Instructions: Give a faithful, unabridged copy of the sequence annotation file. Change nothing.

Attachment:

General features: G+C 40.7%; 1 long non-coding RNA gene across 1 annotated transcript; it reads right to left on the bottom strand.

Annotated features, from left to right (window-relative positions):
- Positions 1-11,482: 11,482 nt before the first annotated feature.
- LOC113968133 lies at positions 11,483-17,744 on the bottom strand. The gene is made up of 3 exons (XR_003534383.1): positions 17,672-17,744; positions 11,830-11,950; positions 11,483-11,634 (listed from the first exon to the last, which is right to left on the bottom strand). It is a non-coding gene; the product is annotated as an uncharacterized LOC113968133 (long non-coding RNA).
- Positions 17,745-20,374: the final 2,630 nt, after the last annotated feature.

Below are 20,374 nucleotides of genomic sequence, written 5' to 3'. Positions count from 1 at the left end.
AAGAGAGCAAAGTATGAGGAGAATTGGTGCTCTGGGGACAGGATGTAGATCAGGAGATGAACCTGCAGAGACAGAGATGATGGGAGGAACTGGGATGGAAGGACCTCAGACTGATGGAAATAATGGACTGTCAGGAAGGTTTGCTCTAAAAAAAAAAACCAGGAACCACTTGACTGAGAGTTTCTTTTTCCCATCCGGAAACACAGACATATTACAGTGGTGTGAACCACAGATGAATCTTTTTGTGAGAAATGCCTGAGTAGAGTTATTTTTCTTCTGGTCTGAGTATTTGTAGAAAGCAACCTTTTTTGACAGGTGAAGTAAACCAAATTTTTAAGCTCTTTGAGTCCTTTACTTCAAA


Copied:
General features: G+C 40.7%; 1 long non-coding RNA gene across 1 annotated transcript; it reads right to left on the bottom strand.

Annotated features, from left to right (window-relative positions):
- Positions 1-11,482: 11,482 nt before the first annotated feature.
- LOC113968133 lies at positions 11,483-17,744 on the bottom strand. The gene is made up of 3 exons (XR_003534383.1): positions 17,672-17,744; positions 11,830-11,950; positions 11,483-11,634 (listed from the first exon to the last, which is right to left on the bottom strand). It is a non-coding gene; the product is annotated as an uncharacterized LOC113968133 (long non-coding RNA).
- Positions 17,745-20,374: the final 2,630 nt, after the last annotated feature.

Below are 20,374 nucleotides of genomic sequence, written 5' to 3'. Positions count from 1 at the left end.
AAGAGAGCAAAGTATGAGGAGAATTGGTGCTCTGGGGACAGGATGTAGATCAGGAGATGAACCTGCAGAGACAGAGATGATGGGAGGAACTGGGATGGAAGGACCTCAGACTGATGGAAATAATGGACTGTCAGGAAGGTTTGCTCTAAAAAAAAAAACCAGGAACCACTTGACTGAGAGTTTCTTTTTCCCATCCGGAAACACAGACATATTACAGTGGTGTGAACCACAGATGAATCTTTTTGTGAGAAATGCCTGAGTAGAGTTATTTTTCTTCTGGTCTGAGTATTTGTAGAAAGCAACCTTTTTTGACAGGTGAAGTAAACCAAATTTTTAAGCTCTTTGAGTCCTTTACTTCAAA